A murder victim who is found with something such as a blanket covering their face or pulled up over their body often reflects a sense of guilt or remorse in the killer.
Albert DeSalvo’s “The Boston Strangler” seventh victim, Patricia Bissette was found lying face up on her bed, her legs together and covered by a bedspread snugly drawn up to her chin. Later DeSalvo said:
“She was different, I didn’t want to see her like that, naked and… She talked to me like a man, she treated me like a man.”
NOIR CITY: Seattle Starts Friday, July 22 at the Egyptian Theatre!
NOIR CITY returns to Seattle July 22 through 28 to a new home at the
historic SIFF Cinema Egyptian with an 18 film lineup, programmed and
hosted by FNF president Eddie Muller, a.k.a. the “Czar of Noir.” The
latest edition of NOIR CITY: Seattle is subtitled “Film Noir: A to B”
and comprises nine double bills that present a chronological excursion
through the classic noir era, with themed pairs of “A” and “B” titles playing together.
The paring includes some seemingly unlikely match-ups, for example, the homo-erotic color noir, Desert Fury and the classic thriller Sorry, Wrong Number
on July 26. What the connection? Legendary costume designer, and winner
of eight Oscars, Edith Head, created the wardrobes for both films. In
addition to the double bill, Seattle author Renee Patrick will be
signing copies of her new novel Design for Dying, in which Head
helps solve a murder in 1930s Hollywood. Here’s a little insider
knowledge, Renee Patrick is a pseudonym for the husband and wife writing
team of Rosemarie and Vince Keenan, long time NOIR CITY e-magazine contributors.
On July 27, the FNF-funded 35mm restoration of Woman on the Run
(1950), a once-lost title recently celebrated at screenings in San
Francisco, Manhattan, Paris, and Bologna, plays with Max Ophüls’
transcendent noir melodrama The Reckless Moment, an excellent adaption of Elisabeth Sanxay Holding’s novel The Blank Wall. The festival will close with another 1950 classic, Joseph H. Lewis’ extraordinary examination of l'amour fou, Gun Crazy. Muller will be on site to sign copies of his latest book, Gun Crazy: The Origin of American Outlaw Cinema, an in-depth examination of the film’s creation and influence. A FNF-funded preservation, Southside 1-1000 follows Gun Crazy.
Presented by the Seattle International Film Festival in partnership with the Film Noir Foundation. Visit SIFF’s website to see the full schedule and to purchase individual tickets and passes.
Based on Robert Sheckley’s 1953 short story the “Seventh Victim"—included in Store of the Worlds: The Stories of Robert Sheckley,—Elio Petri's The 10th Victim is a psychedelic trip to the future where civilization’s strategy to end wars is a legalized, cathartic "Big Hunt”, where two strangers are designated “hunter” or “victim” and then have to kill or be killed. Marcello Mastroianni with bleach, cropped hair (it’s the future!) is victim and Ursula Andress with bullet-shooting bra and back-less dresses is the hunter. Need I say more? Scenes not to miss: Andress shooting someone with her bra (in fact, all the outfits); Mastroianni bringing Andress over to his ex-wife’s house, only to be interrupted by both his ex-wife and his current lover; the two of them wrestling in the Roman Forum; and the list goes on. Highly recommended, both the Sheckley book and the movie.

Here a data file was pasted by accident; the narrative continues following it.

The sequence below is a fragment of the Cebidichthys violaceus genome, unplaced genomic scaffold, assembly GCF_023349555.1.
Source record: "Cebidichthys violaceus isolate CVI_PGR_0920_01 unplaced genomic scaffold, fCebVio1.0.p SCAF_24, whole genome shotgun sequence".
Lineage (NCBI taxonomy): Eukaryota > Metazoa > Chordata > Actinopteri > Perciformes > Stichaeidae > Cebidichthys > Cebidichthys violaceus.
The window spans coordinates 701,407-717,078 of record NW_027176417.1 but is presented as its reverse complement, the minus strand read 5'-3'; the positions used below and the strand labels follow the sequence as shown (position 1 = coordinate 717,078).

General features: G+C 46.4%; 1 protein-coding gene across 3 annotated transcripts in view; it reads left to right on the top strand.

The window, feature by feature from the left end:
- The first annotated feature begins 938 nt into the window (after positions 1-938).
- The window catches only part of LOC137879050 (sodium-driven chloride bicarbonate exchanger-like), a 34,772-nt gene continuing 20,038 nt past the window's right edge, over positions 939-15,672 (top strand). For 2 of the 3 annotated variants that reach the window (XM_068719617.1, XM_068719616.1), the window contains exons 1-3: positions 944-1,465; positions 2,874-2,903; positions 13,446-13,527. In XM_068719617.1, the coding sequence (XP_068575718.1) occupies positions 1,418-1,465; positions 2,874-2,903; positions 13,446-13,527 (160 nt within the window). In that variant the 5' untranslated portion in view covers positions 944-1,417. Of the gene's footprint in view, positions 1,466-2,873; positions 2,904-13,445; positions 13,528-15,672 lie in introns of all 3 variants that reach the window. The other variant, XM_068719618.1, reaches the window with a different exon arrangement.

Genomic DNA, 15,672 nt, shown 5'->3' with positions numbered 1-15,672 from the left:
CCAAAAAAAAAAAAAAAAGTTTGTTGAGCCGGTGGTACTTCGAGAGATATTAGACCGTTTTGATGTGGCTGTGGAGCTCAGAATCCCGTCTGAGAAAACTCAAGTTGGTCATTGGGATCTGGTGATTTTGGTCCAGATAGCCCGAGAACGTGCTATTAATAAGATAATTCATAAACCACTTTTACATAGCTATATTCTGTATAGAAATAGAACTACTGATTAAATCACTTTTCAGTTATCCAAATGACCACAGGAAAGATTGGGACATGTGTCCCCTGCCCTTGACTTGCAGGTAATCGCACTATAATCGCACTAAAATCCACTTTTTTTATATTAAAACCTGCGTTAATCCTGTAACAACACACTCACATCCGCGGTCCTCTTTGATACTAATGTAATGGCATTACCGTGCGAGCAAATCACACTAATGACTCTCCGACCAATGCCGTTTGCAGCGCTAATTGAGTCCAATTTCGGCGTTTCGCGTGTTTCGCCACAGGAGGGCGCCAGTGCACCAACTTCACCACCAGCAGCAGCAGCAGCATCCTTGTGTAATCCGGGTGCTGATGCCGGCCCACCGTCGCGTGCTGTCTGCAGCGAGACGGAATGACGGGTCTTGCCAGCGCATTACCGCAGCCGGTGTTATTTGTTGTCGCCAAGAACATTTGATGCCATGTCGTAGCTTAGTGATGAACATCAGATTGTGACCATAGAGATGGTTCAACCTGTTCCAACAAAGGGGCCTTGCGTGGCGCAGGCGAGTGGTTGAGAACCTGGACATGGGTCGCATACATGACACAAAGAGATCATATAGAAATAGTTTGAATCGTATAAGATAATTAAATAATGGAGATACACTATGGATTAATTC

Based on a story by Robert Louis Stevenson, this Val Lewton-produced thriller is not as much of a “horror” (or even “unsettling”) film as some of Lewton’s earlier works - Cat People (1942), The Leopard Man (1943), The Seventh Victim (1943), The Curse of the Cat People (1944) - but there are still some elements to enjoy in The Body Snatcher. Boris Karloff has one of the juiciest roles of his career, playing a psychotic cabman in 1830s Edinburgh, spending his free time procuring corpses from the local cemetery for Dr. MacFarlane (Henry Daniell - in a romantic lead, if you can believe it!) to study with his med-school students. Russell Wade plays the bland protagonist, Donald Fettes, who reluctantly works as MacFarlane’s assistant and hates the doc’s method for obtaining human dissection specimens; Edith Atwater plays MacFarlane’s wife; Rita Corday and Sharyn Moffett play a mother and daughter looking for a cure for Moffett’s paralysis; Donna Lee plays an angelic street-singer; an uncredited Mary Gordon plays the grieving mother of a man whose body is eventually stolen from the grave by Karloff. The most interesting supporting role, however, belongs to Bela Lugosi as MacFarlane’s simple-minded servant, Joseph. Lugosi contributes very little to the performance, which the DVD’s commentary suggests was because of his offscreen problems with physical pain and morphine addiction, but there is a good scene with Karloff and Lugosi, the two horror stars squaring off in a showdown in which Lugosi tries to blackmail Karloff regarding the recent grave-robbing. There aren’t too many scares to be had in The Body Snatcher, but any fan of the lead actors (Henry Daniell does a fine job, I should add) or of Val Lewton should check out this title.